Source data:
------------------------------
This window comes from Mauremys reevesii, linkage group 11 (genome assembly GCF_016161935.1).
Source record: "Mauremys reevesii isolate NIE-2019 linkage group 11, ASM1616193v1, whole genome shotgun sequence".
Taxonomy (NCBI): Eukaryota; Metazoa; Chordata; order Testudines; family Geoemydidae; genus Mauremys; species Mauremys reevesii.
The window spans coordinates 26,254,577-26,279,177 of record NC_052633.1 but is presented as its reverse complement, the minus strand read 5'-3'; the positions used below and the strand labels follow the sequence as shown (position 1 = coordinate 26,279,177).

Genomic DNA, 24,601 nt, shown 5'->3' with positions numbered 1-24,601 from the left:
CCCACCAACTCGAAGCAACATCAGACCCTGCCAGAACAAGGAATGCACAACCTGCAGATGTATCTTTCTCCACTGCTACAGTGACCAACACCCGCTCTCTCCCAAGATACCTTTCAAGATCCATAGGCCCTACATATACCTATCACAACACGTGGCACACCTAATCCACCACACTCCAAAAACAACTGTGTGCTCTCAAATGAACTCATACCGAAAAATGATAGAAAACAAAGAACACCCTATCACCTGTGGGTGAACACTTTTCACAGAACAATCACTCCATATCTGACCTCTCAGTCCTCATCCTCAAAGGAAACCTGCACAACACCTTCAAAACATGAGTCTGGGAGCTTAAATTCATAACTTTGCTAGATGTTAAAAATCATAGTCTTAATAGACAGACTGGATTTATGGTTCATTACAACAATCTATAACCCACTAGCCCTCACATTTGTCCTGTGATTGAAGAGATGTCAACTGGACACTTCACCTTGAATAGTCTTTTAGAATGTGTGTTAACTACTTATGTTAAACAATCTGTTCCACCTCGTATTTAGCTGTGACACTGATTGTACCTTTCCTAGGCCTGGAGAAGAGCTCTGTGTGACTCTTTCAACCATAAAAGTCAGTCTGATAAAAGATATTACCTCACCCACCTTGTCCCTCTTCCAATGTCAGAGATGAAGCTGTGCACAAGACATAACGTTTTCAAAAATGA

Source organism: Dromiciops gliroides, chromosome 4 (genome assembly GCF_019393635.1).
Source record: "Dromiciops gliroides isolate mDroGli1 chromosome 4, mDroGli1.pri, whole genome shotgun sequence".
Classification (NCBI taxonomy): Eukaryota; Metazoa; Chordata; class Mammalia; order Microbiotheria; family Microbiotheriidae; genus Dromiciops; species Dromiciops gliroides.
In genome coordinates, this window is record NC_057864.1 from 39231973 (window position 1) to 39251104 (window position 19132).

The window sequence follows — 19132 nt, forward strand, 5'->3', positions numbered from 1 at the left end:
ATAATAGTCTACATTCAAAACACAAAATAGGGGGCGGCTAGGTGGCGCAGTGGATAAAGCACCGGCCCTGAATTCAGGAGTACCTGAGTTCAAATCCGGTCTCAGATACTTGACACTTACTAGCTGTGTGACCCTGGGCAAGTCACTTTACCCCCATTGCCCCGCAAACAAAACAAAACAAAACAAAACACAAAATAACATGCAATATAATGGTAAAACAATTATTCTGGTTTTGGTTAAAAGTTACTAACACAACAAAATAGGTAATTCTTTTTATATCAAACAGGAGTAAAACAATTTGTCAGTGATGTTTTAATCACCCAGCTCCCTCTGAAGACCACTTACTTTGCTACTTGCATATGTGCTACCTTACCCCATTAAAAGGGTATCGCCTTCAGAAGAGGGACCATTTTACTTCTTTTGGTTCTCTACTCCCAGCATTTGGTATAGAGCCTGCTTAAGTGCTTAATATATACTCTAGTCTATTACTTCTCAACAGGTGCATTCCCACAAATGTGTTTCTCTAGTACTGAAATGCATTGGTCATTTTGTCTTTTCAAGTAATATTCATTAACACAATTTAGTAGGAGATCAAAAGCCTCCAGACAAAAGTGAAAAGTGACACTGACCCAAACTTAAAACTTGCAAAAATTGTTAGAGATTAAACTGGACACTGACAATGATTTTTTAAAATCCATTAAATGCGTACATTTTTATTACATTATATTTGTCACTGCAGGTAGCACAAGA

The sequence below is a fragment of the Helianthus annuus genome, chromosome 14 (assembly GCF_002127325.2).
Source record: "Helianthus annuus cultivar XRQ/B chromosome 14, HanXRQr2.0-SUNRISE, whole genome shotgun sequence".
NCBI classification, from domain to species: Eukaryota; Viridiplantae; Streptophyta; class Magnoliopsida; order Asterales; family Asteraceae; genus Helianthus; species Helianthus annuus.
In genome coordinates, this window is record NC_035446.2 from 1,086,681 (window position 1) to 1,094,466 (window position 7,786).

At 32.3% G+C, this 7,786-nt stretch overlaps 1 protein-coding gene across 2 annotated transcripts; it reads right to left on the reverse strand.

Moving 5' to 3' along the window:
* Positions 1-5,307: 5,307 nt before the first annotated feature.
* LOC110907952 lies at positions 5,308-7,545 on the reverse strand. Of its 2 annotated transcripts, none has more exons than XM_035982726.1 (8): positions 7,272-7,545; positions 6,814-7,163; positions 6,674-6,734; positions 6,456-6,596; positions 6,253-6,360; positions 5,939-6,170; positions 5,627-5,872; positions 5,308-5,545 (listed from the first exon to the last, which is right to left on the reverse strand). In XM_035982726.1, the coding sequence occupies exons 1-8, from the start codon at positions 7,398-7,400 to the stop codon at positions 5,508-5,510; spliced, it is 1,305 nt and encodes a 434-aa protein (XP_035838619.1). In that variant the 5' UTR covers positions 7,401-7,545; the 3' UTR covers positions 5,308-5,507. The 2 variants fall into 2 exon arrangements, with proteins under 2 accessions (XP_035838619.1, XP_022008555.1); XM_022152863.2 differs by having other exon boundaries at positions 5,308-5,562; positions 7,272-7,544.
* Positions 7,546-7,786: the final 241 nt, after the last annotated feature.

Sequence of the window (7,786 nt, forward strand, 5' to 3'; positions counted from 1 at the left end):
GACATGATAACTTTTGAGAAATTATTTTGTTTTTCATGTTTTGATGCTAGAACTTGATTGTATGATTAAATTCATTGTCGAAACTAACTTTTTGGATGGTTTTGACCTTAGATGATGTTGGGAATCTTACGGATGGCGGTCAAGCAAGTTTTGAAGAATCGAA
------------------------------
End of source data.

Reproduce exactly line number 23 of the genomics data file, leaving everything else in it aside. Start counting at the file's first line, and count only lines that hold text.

GACATGATAACTTTTGAGAAATTATTTTGTTTTTCATGTTTTGATGCTAGAACTTGATTGTATGATTAAATTCATTGTCGAAACTAACTTTTTGGATGGTTTTGACCTTAGATGATGTTGGGAATCTTACGGATGGCGGTCAAGCAAGTTTTGAAGAATCGAA